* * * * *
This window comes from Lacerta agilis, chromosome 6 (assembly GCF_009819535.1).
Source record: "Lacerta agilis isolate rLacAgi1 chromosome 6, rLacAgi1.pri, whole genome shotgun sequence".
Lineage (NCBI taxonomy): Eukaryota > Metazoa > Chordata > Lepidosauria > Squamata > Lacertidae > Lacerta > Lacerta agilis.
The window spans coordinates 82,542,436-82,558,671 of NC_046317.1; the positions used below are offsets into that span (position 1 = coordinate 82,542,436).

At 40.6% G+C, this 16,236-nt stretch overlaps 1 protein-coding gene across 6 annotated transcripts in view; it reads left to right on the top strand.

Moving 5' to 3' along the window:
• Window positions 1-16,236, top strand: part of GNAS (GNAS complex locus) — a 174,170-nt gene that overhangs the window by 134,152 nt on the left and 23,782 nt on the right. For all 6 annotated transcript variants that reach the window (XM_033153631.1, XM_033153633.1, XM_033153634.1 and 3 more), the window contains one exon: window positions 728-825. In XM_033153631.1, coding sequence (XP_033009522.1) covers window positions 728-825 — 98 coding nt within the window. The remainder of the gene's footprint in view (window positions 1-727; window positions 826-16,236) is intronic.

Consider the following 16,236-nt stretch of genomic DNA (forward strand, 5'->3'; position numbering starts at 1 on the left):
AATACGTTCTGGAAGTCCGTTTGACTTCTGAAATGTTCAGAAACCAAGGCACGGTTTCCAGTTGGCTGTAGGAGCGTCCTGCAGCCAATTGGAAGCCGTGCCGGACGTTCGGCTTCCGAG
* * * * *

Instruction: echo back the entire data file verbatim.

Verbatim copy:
This window comes from Lacerta agilis, chromosome 6 (assembly GCF_009819535.1).
Source record: "Lacerta agilis isolate rLacAgi1 chromosome 6, rLacAgi1.pri, whole genome shotgun sequence".
Lineage (NCBI taxonomy): Eukaryota > Metazoa > Chordata > Lepidosauria > Squamata > Lacertidae > Lacerta > Lacerta agilis.
The window spans coordinates 82,542,436-82,558,671 of NC_046317.1; the positions used below are offsets into that span (position 1 = coordinate 82,542,436).

At 40.6% G+C, this 16,236-nt stretch overlaps 1 protein-coding gene across 6 annotated transcripts in view; it reads left to right on the top strand.

Moving 5' to 3' along the window:
• Window positions 1-16,236, top strand: part of GNAS (GNAS complex locus) — a 174,170-nt gene that overhangs the window by 134,152 nt on the left and 23,782 nt on the right. For all 6 annotated transcript variants that reach the window (XM_033153631.1, XM_033153633.1, XM_033153634.1 and 3 more), the window contains one exon: window positions 728-825. In XM_033153631.1, coding sequence (XP_033009522.1) covers window positions 728-825 — 98 coding nt within the window. The remainder of the gene's footprint in view (window positions 1-727; window positions 826-16,236) is intronic.

Consider the following 16,236-nt stretch of genomic DNA (forward strand, 5'->3'; position numbering starts at 1 on the left):
AATACGTTCTGGAAGTCCGTTTGACTTCTGAAATGTTCAGAAACCAAGGCACGGTTTCCAGTTGGCTGTAGGAGCGTCCTGCAGCCAATTGGAAGCCGTGCCGGACGTTCGGCTTCCGAG